© Dr. Chris Schriner 2006
Mission Peak Unitarian Universalist Congregation
November 12, 2006

Last Sunday we somehow managed to eavesdrop on a lecture presented on another planet. Amazing, wasn't it? The spaceman who gave that lecture was actually willing to come here today and speak to us for free, but unfortunately he wanted 44-1/2 cents a mile for travel. Too bad, because he left his antennae. [Minister shows antennae he wore last week.]

This space creature was an intergalactic anthropologist who had recently visited planet Earth to study human beings. He ended up being quite puzzled by the human concept of "self," for three different reasons.

First, he said that Earth people seemed to think each person is separate from the world around them - as if their skin were a wall, with the "self" on the inside and everything else on the outside.

Second, humans imagine that they continue through the passage of time, as if there were some soul or personal essence that stays the same from the moment of conception onward.

And third, Earthlings believe that each body contains a single personality, even though our inconsistent and even contradictory actions show that there are many, many minds inside every human head.

So do I agree with the spaceman? No - and yes. I do think the standard human idea of "self" is useful, but sometimes this idea misleads us and gets us into trouble.

It's easy to assume that the concepts we use must be either right or wrong. If an idea is right, keep it. If it's wrong, throw it out. But concepts are only tools for helping us deal with our lives. Our ideas do not perfectly "match" the real world, because reality can be described in many ways. Instead of asking whether we do or do not "have" a self, we should ask in what ways this idea is useful and in what ways it is not.

Sometimes we should actually accept two contradictory beliefs, because each one helps us understand what's so. Think of the way physicists talk about light. In some ways light is like a wave; in some ways it's like a particle. Saying it's a wave and saying it's a particle are both helpful, and neither is exactly right. Saying my own personality is separate from yours, endures through time, and is internally consistent is also helpful, but not exactly right. Do not worship concepts. Worship the truth. Most religions are all mixed up because they tell people to bow down to ideas as if they were God. The truth is what's sacred. Ideas should point us in the general direction of the truth, and then get out of the way.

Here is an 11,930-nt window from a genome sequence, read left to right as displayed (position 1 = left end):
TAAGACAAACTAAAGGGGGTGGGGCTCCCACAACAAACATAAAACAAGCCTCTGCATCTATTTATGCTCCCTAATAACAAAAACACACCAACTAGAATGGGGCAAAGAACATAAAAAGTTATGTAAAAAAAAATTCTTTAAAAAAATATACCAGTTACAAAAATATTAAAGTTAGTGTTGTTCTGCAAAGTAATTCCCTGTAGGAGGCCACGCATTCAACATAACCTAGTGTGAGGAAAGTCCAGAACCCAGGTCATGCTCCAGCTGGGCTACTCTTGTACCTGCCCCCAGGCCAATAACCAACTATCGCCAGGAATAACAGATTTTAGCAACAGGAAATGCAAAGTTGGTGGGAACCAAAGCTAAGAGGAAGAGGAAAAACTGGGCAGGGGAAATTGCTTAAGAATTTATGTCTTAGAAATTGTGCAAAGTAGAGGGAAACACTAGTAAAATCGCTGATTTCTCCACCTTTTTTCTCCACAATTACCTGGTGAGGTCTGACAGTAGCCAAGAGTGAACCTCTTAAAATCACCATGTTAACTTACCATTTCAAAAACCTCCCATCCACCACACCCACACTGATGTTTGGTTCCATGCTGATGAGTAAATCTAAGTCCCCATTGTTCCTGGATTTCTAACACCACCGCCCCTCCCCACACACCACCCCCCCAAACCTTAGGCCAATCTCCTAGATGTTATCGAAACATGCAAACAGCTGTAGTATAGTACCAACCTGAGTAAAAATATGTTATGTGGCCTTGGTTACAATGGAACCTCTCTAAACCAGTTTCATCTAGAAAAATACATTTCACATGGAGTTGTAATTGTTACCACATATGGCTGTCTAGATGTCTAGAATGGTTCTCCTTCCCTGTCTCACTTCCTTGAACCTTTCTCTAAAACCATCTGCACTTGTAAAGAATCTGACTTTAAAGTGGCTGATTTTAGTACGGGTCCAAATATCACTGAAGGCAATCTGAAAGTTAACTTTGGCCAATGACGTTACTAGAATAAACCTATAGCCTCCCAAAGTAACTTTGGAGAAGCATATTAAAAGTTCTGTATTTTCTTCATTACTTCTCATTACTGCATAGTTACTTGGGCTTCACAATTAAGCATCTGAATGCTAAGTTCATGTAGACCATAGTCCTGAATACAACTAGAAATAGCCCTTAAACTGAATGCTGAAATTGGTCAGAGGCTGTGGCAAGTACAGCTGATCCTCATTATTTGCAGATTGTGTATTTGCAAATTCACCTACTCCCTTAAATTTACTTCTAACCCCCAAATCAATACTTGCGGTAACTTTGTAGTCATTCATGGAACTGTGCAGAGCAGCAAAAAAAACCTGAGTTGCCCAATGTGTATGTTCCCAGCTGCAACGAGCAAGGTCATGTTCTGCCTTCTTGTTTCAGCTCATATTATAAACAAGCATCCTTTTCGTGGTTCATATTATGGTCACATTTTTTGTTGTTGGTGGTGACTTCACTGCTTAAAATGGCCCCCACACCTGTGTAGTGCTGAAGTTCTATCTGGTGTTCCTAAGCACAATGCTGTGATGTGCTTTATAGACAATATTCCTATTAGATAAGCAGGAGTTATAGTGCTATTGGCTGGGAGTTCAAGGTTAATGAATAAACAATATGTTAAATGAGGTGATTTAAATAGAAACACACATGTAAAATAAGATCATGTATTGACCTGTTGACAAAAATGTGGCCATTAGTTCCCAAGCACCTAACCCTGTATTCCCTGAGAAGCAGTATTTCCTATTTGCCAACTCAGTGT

I wonder if any of you watched your own thoughts and feelings this week to notice ways that you are interpenetrated by the world around you, ways that you change from moment to moment, and evidence that you contain many different little sub-selves inside of your mind. I'd welcome some comments about that. (Discussion.)

Here's another sharing, from an email I received from Zena Anderson: "One of the things I love about our chalice ... is that the flame can represent an inner flame.... A flame never remains the same, ... yet [it] is often mistaken for a single object rather than the process it is. A human soul is like that; never the same from instant to instant, yet is considered the one constant that is supposed to make a person who they are." She goes on to say that "Really, a 'soul' is a lot like a process; a constant stream of responses to stimuli and thought."

This morning I will elaborate on what the space alien said about selfhood. He talked quite a bit about the way our supposedly separate selves are interpenetrated by the world around us, so I won't comment further about that. But I do want to expand upon his idea that instead of continuing through time, we are actually being born again each moment. We can visualize this paradox of change and continuity through Zena's metaphor of the flame. Or we could think of ourselves as being like a river. A river's flowing waters never hold still, yet the river is always there. Whether the Mississippi is changing or staying the same depends on your point of view. If you're sitting on the bank enjoying the scenery, you'll see Old Man River as one single waterway that just keeps rollin' along. But if you're in a boat working your way upstream, you'll be focusing on the flux and flow of the currents, so that the river's changes are in the foreground, and its continuities fade into the background. Just like a river, people both are and are not the same, from moment to moment. We needn't argue about which side of the paradox is "correct."

The changes we undergo eventually add up so that we are surprised as we look back at the way we were. There is a Calvin and Hobbes comic strip in which Calvin is looking through a photo album, and says to Hobbes, "This is a photograph of me when I was two. It's strange. I know that's me, but I don't feel any connection to this image.... Isn't it weird that one's own past can seem unreal? This is like looking at a picture of somebody else."

Hobbes replies: "A slobbering nudist with legs like link sausages."

And Calvin adds: "You know, now I can't stand to wad a soggy blanket in my mouth." (From a cartoon by Ben Watterson)

When I was a psychotherapist I noticed that people typically underestimate their own progress. As a result they may give up trying. I think of one seventeen-year-old who had been seeing a psychologist because of depression. She told him, "Last week I got so discouraged, thinking, 'Here I've been going to therapy for five months, and I'm not getting better at all.'"

"So you feel like you're stuck," her counselor replied. "But you used to describe yourself as a hermit, and nowadays you socialize with friends at least once a week. You've even taken a leadership position in your church's youth group."

"I guess I am coming out of my shell," she admitted. "But I have this attitude that says, 'You'll never change, no matter how hard you try.'"

If you think you may underestimate your own progress, keep a diary and re-read it once a month. That will help.